One of the questions clients often ask me is whether they can pursue a plaintiff for defense costs after a successful dismissal. It only seems fair to the client that if they have to pay legal fees if the employee wins a discrimination lawsuit, the employee should be held to the same standard.
The answer is that an employer can pursue a plaintiff for legal fees, but it has to prove that the lawsuit was brought frivolously, which is a tall order. Ohio law defines frivolous conduct as follows:
It obviously serves merely to harass or maliciously injure another party to the civil action or appeal or is for another improper purpose.
It is not warranted under existing law, cannot be supported by a good faith argument for an extension, modification, or reversal of existing law, or cannot be supported by a good faith argument for the establishment of new law.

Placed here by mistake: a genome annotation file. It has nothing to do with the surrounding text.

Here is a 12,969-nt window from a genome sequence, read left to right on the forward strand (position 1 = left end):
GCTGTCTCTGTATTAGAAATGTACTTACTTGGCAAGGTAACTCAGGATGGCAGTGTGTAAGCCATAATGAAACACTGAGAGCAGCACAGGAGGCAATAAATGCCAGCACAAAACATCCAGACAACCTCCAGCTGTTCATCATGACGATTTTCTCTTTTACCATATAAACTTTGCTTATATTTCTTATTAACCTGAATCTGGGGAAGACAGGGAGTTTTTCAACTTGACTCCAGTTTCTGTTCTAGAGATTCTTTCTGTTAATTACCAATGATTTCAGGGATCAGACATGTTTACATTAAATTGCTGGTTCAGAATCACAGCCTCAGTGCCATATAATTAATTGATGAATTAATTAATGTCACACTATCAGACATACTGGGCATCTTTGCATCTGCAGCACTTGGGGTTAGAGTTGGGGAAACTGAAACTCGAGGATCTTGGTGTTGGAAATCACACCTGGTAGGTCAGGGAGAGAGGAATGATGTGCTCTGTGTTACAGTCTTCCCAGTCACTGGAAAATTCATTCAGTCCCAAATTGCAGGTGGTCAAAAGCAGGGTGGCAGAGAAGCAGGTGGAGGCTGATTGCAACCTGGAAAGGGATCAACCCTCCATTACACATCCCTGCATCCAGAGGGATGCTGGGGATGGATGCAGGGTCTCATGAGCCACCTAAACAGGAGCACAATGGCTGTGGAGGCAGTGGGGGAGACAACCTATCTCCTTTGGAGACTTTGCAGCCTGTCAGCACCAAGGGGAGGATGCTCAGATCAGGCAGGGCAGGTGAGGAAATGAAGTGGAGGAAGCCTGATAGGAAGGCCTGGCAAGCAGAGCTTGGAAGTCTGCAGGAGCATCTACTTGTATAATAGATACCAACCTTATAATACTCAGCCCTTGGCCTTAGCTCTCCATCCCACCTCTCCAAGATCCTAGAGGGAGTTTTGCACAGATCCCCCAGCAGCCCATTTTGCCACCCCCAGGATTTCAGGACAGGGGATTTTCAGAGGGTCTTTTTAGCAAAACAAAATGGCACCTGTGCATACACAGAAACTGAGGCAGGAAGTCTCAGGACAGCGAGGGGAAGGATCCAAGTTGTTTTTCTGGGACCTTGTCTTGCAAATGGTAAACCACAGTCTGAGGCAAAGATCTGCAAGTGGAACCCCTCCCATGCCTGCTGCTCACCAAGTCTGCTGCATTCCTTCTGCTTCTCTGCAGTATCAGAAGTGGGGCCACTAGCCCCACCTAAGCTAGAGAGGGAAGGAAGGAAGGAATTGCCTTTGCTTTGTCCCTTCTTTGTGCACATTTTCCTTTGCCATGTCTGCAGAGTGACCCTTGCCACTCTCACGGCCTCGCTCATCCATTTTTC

The conduct consists of allegations or other factual contentions that have no evidentiary support or are not likely to have evidentiary support after a reasonable opportunity for further investigation or discovery.
The conduct consists of denials or factual contentions that are not warranted by the evidence or are not reasonably based on a lack of information or belief.
While it is not impossible, it is very difficult to prove that a employee acted frivolously in filing an employment lawsuit. Instead of spending time and money worrying about recouping legal fees from ex-employees, employers would better served chalking up litigation expenses as a cost of doing business, or simply avoiding litigation in the first place.